Earth  ID: 4753

GPM observes Hurricane Dorian lashing Florida

GPM captured Dorian at 10:41 UTC (6:41 am EDT) on the 4th of September when the storm was moving north-northwest parallel to the coast of Florida about 90 miles due east of Daytona Beach. Three days earlier, Dorian had struck the northern Bahamas as one of the most powerful Category 5 hurricanes on record in the Atlantic with sustained winds of 185 mph. Weakening steering currents allowed the powerful storm to ravage the northern Bahamas for 2 full days. During this time, Dorian began to weaken due to its interactions with the islands as well as the upwelling of cooler ocean waters from having remained in the same location for so long. Immediately apparent is Dorian’s well-defined but very large eye. This feature is often seen in the later stages of powerful tropical cyclones, which includes hurricanes and typhoons. As these mature, powerful storms age, their wind field tends to expand. They often undergo what is known as eye wall replacement cycles wherein a 2nd concentric eye wall forms outside of the original inner eye wall. The inner eye wall is choked off and weakens leaving the outer eye wall as the dominant eye wall. The outer eye wall can still contract, but often the storm is left with a larger eye as is the case with Dorian. At the time of this image, Dorian’s maximum sustained winds were still 105 mph, making it a Category 2 storm, but a very large Category 2 storm.

GPM data is archived at https://pps.gsfc.nasa.gov/
 

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Visualization Credits

Alex Kekesi (GST): Lead Data Visualizer
Greg Shirah (NASA/GSFC): Data Visualizer
Kel Elkins (USRA): Data Visualizer
George Huffman (NASA/GSFC): Lead Scientist
Dalia B Kirschbaum (NASA/GSFC): Lead Scientist
Gail Skofronick Jackson (NASA/GSFC): Lead Scientist
Scott Braun (NASA/GSFC): Lead Scientist
Stephen Lang (SSAI): Writer
Ryan Fitzgibbons (USRA): Lead Producer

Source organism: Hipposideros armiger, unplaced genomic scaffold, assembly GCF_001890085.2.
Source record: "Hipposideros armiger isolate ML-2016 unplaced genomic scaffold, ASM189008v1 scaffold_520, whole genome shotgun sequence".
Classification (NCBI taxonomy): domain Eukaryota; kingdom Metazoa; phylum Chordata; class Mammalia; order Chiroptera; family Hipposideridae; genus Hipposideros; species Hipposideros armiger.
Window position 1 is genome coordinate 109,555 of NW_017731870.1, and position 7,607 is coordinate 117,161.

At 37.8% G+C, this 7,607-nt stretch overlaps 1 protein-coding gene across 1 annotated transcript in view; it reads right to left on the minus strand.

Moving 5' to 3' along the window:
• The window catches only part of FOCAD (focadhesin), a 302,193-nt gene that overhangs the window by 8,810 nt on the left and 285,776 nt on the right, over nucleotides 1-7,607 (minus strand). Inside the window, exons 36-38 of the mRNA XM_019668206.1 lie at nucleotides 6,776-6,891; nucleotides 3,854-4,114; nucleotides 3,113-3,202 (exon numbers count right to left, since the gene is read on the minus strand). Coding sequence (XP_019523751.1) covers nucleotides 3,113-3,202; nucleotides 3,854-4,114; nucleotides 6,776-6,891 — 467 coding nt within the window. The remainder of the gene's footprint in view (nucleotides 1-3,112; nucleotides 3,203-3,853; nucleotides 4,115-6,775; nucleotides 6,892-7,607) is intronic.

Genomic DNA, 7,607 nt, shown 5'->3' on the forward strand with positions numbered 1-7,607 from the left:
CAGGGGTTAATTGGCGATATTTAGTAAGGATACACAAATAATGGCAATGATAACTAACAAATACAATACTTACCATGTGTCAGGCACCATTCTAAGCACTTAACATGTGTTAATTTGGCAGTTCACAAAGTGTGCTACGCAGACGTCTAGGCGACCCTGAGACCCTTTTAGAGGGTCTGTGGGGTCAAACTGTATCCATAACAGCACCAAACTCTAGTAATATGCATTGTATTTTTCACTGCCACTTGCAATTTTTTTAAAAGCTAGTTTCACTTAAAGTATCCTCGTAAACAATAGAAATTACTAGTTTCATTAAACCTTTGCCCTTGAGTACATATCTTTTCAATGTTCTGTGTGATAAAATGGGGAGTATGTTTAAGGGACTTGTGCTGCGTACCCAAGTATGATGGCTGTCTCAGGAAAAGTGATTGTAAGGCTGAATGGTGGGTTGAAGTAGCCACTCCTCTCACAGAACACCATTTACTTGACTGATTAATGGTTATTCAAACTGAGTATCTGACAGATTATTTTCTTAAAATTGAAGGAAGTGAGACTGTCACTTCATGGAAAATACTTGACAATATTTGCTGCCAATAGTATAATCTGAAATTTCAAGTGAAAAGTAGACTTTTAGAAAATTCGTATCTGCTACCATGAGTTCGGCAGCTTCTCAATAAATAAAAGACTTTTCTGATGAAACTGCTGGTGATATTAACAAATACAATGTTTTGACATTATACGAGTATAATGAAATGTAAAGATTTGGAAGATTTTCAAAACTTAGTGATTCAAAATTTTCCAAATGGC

Please give credit for this item to:
NASA's Scientific Visualization Studio

Data provided by the joint NASA/JAXA GPM mission.

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Mission:
Global Precipitation Measurement (GPM)

Data Used:
GPM/GMI/Surface Precipitation 9/4/2019
GPM/DPR/Ku 9/4/2019
IMERG 9/3/2019 - 9/4/2019
Note: While we identify the data sets used in these visualizations, we do not store any further details nor the data sets themselves on our site.

This item is part of these series:
Flooding
Floods
GPM Animations

Keywords:
DLESE >> Atmospheric science
DLESE >> Hydrology
DLESE >> Natural hazards
GCMD >> Earth Science >> Atmosphere >> Precipitation >> Rain
GCMD >> Earth Science >> Hydrosphere >> Surface Water >> Floods
SVS >> Hyperwall
NASA Science >> Earth
GCMD >> Earth Science >> Human Dimensions >> Natural Hazards >> Floods
GCMD >> Earth Science >> Terrestrial Hydrosphere >> Surface Water >> Floods
NASA Earth Science Focus Areas >> Weather and Atmospheric Dynamics

GCMD keywords can be found on the Internet with the following citation: Olsen, L.M., G. Major, K. Shein, J. Scialdone, S. Ritz, T. Stevens, M. Morahan, A. Aleman, R. Vogel, S. Leicester, H. Weir, M. Meaux, S. Grebas, C.Solomon, M. Holland, T. Northcutt, R. A. Restrepo, R. Bilodeau, 2013. NASA/Global Change Master Directory (GCMD) Earth Science Keywords. Version 8.0.0.0.0